It rarely happens in the film world that a filmmaker has a debut and sophomore feature all in the same year and in span of a few months. Screenwriter by trade with some TV and one feature film credit under his belt, Zhang Chong debuted as a director with a fantastic, slightly operatic cautionary tale-type drama “Super Me” that world-premiered at Sitges before its distribution at home turf in China and the subsequent festival run, where we caught it at Paris International Fantastic Film Festival by the courtesy of Fortissimo Films. Zhang’s second feature, co-directed with Zhang Bo, “The Fourth Wall“, was awarded the Bronze Pyramid at Cairo, and will be the topic of some other review.
“Super Me”’s protagonist, Sang Yu, played by the young Taiwanese actor Wang Talu (also known as Darren Wang), seems like a perfect man for a modern day Chinese and global capitalism: highly motivated and able to work constantly under severe stress, but his lifestyle is beginning to take a toll on his mental health. He has not been sleeping for more than six months. As soon as closes his eyes, a masked demon comes to kill him in his dreams, so he wakes up in terror. He is at his wits’ end, having already lost his job, a place to sleep and a primary mean to earn his rent – his computer.
Then he realizes that he has a super-power to bring some objects from his dreams back to reality. Since they are all antiques and treasures, he becomes rich over night. And as he progresses as a proper Indiana Jones of the dreamworld, being more and more in control of his dreams, he gets richer and richer, more and more successful and famous. That draws the attention of some interested parties, like his former work partner San Ge (Cao Bingkun) and a relentless coffee-shop owner Hua Er (Song Jiu) who serves as his love interest from early on, but also a cohort of gangsters lead by the ruthless Qiang Ge (Wu Gang).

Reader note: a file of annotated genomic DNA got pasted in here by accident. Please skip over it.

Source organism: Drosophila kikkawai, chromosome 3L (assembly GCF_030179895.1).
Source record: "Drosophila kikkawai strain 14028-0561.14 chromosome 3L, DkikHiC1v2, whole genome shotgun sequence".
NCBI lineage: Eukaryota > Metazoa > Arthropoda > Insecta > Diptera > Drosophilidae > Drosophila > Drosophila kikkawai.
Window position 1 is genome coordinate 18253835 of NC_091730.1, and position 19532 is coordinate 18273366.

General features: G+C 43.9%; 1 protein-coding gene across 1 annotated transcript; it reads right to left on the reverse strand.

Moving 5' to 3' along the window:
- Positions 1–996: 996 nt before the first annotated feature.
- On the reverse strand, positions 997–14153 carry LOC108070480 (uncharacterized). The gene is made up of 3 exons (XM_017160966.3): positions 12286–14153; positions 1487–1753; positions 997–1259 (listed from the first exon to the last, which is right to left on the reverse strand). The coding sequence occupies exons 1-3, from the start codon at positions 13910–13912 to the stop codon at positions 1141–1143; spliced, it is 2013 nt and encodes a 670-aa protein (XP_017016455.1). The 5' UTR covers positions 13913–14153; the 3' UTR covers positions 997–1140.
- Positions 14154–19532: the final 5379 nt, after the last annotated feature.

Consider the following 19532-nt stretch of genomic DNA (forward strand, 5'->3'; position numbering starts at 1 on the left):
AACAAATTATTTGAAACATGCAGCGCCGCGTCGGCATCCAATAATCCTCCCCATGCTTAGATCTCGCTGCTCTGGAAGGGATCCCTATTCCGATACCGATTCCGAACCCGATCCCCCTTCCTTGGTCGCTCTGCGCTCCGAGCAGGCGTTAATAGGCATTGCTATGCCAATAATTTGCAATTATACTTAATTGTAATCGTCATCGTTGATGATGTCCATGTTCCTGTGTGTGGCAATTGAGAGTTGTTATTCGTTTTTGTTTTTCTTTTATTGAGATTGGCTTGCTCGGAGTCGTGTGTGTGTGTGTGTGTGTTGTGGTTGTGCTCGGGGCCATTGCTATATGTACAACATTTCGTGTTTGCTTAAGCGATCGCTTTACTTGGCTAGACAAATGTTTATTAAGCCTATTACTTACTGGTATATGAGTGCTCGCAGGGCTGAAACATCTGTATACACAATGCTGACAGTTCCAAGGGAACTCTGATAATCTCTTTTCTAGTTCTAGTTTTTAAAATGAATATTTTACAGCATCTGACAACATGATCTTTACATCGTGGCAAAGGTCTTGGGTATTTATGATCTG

By its looks and mechanics, “Super Me” is a typical case of mainland Chinese repertoire movie aimed at wide audience. It is operatic in tone, powered by overly expressive acting on the verge of affectation especially by Wang and laced with plenty of cheap-looking, but still efficient CGI and with the emotion dictated by way too loud and overused music cues. However, it is nice to look at, thanks to the camerawork by Saba Mazloun and the set design by Giancarlo Derchie, easy to follow and overall an interesting watch for a period of time.
What it works against it are the dramaturgical laws, which is strange, knowing Zhang’s background as a screenwriter that he projects even to his protagonist. The trouble is that we, as the audience, know that there has to be some flip side to Sang’s overnight richness, but Zhang takes too much time to get to the point, insisting on repetitions with minimal gradation instead. Truth to be told, the montage sequences Zhang relies on are not repetitive themselves, but their point is pretty much the same. Also, the love story never kicks in properly, and the same goes for the meta-moment of Sang and San Ge being the film professionals.
Nonsensical ending with a number of plot twists thrown at the audience does not help either, since it is more or less a late attempt to add some layers to a simple story that should remain simple in its basic construction. The story needed more work on the details within it, action sequences could be longer (since it seems Zhang enjoys directing them), while the whole effort in making a point on a universal level seems a bit uncalled for. But even so, “Super Me” is not a complete waste of time.